All slaves during the Colonial period were African American. The distinction between indentured servitude and slavery was a legal one: indentured servants were obligated for a number of years; slavery was for life. Children of indentured servants were free; children of slaves were themselves slaves. After the indenture was served, former servants were entitled to land of their own, typically 50 acres, as if they had paid passage across the Atlantic. Some few did quite well; in fact Benjamin Franklin's mother came to the U.S. as an indentured servant and later married her master.
Both slaves and indentured servants were treated brutally. They were ill fed and clothed, and were frequently beaten. Both tended to run away in time; but could be legally recaptured. Both were subject to horrendous treatment if captured; however the Indentured Servant might see the time of his servitude extended.
Work for both was primarily agricultural. Slavery and indentured servitude thrived in the South because of large scale production of tobacco, rice, indigo, etc. Some few slaves served as household servants, but this was rare. Others worked as tanners, blacksmiths, etc. Some few slaves were extant in all the colonies, but the practice was most prevalent in the South; because the climate, soil, and agricultural practices lent itself to slavery.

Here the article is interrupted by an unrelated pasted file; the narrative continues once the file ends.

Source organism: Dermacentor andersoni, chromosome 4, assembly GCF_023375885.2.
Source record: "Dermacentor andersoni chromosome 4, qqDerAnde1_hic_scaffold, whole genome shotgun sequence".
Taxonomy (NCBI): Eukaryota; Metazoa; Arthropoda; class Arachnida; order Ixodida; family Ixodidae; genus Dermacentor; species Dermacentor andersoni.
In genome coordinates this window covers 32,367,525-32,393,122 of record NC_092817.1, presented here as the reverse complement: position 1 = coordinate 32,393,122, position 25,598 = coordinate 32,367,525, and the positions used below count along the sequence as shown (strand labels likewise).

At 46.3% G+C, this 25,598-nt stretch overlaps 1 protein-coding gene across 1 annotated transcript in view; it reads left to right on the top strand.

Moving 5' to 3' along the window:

Indentured servitude had been the common practice in the early Colonial days; however with improved economic conditions in England and a rebellion of mostly former indentured servants led by Nathaniel Bacon, slavery became more commonplace, and eventually superseded indentured servitude.